Here's [a must-read article][1] -- BestBuy saw a $300 million increase in annual sales via their online store by not requiring users to register *at all* to buy products (this means they would have to enter their address, etc. every time they bought something). If that's not enough,

> Later, we did an analysis of the
> retailer's database, only to discover
> 45% of all customers had multiple
> registrations in the system, some as
> many as 10. We also analyzed how many
> people requested passwords, to find
> out it reached about 160,000 per day.
> 75% of these people never tried to
> complete the purchase once requested.

This speaks volumes against requiring user registration *at all*. It makes sense for something like Amazon, where customers frequently re-purchase things, but not so much for... well, most other online stores.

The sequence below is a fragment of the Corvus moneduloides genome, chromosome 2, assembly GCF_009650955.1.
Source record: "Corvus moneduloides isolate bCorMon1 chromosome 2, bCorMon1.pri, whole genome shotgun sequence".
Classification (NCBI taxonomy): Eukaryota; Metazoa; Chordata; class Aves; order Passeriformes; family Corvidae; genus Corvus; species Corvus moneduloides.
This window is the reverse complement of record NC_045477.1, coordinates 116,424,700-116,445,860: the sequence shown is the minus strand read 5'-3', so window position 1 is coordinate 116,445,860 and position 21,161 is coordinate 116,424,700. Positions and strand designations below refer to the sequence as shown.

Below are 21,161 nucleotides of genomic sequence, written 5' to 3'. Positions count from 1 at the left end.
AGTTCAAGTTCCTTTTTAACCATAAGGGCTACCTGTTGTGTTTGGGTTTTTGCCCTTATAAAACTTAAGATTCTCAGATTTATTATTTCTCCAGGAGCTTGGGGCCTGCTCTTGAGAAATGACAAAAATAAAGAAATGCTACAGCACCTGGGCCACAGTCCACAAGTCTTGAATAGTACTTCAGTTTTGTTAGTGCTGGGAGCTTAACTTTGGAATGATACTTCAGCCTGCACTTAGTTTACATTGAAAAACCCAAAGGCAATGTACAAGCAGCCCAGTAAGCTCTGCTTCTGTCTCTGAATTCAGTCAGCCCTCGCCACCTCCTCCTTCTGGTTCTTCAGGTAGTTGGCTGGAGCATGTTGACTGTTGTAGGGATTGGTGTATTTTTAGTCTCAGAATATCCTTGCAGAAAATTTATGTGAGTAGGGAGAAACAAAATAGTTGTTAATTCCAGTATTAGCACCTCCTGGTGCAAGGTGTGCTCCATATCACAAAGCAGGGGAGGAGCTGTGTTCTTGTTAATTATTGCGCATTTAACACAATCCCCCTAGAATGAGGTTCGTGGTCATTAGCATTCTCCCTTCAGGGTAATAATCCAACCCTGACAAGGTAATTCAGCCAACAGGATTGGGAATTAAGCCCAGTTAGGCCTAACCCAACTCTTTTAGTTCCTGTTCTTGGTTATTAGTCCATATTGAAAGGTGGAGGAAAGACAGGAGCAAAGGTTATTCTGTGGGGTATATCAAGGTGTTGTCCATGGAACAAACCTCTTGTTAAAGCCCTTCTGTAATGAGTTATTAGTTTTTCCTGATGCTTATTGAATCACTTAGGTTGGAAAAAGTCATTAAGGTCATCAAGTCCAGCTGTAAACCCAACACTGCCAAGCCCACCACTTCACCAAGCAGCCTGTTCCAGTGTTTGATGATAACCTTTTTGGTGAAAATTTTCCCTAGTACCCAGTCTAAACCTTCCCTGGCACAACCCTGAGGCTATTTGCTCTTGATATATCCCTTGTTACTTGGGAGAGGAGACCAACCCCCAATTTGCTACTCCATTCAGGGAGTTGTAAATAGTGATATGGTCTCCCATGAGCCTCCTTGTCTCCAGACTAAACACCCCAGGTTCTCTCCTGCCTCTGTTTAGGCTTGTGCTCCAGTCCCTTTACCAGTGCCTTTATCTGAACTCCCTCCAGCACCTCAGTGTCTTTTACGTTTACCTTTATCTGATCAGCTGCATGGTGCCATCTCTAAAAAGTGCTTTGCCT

If you must have registration, consider the way Orbitz does this. You enter your info, and can optionally enter a password, which will let you log back in and view flkight updates, etc.

You can still collect a lot of user information by correlating names/addresses, o you're not losing much business intelligence by not having users register. If you *really* want users to register, incentivize them by saying the next purchase (of over $X) is 10% off if you register, or something like that.